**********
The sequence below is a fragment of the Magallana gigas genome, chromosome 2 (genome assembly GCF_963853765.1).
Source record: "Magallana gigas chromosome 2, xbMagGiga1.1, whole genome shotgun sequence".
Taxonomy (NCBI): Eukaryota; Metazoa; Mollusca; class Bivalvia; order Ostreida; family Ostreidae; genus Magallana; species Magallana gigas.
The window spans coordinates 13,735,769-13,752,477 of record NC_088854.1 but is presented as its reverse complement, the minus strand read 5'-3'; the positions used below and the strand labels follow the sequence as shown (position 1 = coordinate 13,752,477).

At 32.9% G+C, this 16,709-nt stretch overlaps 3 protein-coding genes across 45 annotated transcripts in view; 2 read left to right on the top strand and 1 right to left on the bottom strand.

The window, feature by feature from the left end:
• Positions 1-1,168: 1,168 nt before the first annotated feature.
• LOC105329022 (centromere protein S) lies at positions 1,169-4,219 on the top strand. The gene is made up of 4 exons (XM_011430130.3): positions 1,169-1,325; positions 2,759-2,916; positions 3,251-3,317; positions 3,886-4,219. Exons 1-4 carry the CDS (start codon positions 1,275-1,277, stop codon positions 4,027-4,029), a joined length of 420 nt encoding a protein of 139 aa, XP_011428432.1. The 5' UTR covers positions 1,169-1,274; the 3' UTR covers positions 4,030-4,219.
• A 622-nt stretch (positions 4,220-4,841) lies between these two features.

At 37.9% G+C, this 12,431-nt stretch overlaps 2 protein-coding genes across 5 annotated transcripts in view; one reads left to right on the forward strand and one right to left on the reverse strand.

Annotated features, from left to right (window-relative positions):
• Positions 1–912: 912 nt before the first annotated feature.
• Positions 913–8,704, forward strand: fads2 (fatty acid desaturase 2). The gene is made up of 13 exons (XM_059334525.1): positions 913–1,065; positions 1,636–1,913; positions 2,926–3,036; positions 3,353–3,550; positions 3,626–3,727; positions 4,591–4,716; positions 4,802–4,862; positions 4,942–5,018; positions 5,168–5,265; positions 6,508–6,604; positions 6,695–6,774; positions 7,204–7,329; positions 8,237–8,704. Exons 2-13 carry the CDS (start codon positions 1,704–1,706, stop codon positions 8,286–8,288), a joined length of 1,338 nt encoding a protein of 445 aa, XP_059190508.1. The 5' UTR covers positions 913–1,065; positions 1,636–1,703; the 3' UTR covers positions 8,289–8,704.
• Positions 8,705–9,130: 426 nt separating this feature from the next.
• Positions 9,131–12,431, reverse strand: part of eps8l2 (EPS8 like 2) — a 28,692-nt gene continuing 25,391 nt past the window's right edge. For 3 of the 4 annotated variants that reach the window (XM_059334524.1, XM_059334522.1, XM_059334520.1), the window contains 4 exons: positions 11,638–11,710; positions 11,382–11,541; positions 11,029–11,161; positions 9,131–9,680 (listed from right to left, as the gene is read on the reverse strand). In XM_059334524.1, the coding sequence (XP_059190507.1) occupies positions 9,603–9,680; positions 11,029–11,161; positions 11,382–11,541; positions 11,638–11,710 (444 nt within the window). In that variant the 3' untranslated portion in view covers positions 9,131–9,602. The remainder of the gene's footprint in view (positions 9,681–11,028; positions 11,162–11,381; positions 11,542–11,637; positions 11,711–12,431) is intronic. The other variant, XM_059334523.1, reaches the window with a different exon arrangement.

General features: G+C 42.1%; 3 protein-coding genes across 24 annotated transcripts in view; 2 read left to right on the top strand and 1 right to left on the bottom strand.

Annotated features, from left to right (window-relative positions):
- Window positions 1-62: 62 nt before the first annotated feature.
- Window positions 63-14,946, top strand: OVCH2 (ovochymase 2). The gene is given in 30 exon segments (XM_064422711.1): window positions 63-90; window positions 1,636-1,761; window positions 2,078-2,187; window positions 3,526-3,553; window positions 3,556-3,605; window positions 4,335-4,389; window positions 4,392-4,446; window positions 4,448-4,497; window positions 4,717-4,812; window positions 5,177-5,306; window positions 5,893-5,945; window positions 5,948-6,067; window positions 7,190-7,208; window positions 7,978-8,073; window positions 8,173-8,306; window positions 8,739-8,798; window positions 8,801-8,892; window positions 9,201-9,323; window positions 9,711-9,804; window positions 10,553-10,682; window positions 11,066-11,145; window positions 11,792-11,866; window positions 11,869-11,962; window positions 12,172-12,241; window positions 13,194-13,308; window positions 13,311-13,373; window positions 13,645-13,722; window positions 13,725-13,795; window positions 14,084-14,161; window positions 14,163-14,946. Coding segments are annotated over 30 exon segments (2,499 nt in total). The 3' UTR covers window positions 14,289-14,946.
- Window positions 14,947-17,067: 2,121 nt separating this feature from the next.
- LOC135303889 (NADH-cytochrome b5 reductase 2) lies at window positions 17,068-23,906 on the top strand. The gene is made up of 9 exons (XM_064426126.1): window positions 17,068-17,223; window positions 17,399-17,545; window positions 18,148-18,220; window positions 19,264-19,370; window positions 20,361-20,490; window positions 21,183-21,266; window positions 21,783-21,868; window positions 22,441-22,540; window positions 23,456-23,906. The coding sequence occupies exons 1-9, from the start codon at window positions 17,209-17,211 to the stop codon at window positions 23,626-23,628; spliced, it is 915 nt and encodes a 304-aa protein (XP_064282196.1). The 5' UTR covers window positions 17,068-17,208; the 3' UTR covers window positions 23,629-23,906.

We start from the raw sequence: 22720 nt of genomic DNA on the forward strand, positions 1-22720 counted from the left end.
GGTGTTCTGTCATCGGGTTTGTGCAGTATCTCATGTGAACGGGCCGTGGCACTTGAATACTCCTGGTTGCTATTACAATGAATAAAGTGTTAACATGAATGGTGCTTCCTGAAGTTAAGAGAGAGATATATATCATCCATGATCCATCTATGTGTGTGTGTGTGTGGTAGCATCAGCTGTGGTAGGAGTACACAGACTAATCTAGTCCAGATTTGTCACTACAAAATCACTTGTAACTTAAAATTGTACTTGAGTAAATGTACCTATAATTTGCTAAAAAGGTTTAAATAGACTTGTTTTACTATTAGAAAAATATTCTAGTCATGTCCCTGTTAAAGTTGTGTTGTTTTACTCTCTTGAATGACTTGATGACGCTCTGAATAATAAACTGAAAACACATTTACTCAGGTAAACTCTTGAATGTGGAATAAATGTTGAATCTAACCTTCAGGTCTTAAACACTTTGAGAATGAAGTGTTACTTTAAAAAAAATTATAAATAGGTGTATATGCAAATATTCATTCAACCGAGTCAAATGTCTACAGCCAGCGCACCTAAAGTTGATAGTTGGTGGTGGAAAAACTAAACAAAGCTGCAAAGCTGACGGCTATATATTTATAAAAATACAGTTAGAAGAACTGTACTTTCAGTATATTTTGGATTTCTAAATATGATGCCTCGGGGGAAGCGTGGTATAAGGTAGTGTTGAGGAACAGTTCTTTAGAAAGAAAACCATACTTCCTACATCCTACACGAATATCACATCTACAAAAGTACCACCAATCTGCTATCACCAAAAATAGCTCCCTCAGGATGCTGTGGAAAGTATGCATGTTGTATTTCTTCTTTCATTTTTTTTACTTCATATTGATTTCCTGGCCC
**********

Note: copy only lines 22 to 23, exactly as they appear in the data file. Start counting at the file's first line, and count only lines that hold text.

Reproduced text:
We start from the raw sequence: 22720 nt of genomic DNA on the forward strand, positions 1-22720 counted from the left end.
GGTGTTCTGTCATCGGGTTTGTGCAGTATCTCATGTGAACGGGCCGTGGCACTTGAATACTCCTGGTTGCTATTACAATGAATAAAGTGTTAACATGAATGGTGCTTCCTGAAGTTAAGAGAGAGATATATATCATCCATGATCCATCTATGTGTGTGTGTGTGTGGTAGCATCAGCTGTGGTAGGAGTACACAGACTAATCTAGTCCAGATTTGTCACTACAAAATCACTTGTAACTTAAAATTGTACTTGAGTAAATGTACCTATAATTTGCTAAAAAGGTTTAAATAGACTTGTTTTACTATTAGAAAAATATTCTAGTCATGTCCCTGTTAAAGTTGTGTTGTTTTACTCTCTTGAATGACTTGATGACGCTCTGAATAATAAACTGAAAACACATTTACTCAGGTAAACTCTTGAATGTGGAATAAATGTTGAATCTAACCTTCAGGTCTTAAACACTTTGAGAATGAAGTGTTACTTTAAAAAAAATTATAAATAGGTGTATATGCAAATATTCATTCAACCGAGTCAAATGTCTACAGCCAGCGCACCTAAAGTTGATAGTTGGTGGTGGAAAAACTAAACAAAGCTGCAAAGCTGACGGCTATATATTTATAAAAATACAGTTAGAAGAACTGTACTTTCAGTATATTTTGGATTTCTAAATATGATGCCTCGGGGGAAGCGTGGTATAAGGTAGTGTTGAGGAACAGTTCTTTAGAAAGAAAACCATACTTCCTACATCCTACACGAATATCACATCTACAAAAGTACCACCAATCTGCTATCACCAAAAATAGCTCCCTCAGGATGCTGTGGAAAGTATGCATGTTGTATTTCTTCTTTCATTTTTTTTACTTCATATTGATTTCCTGGCCC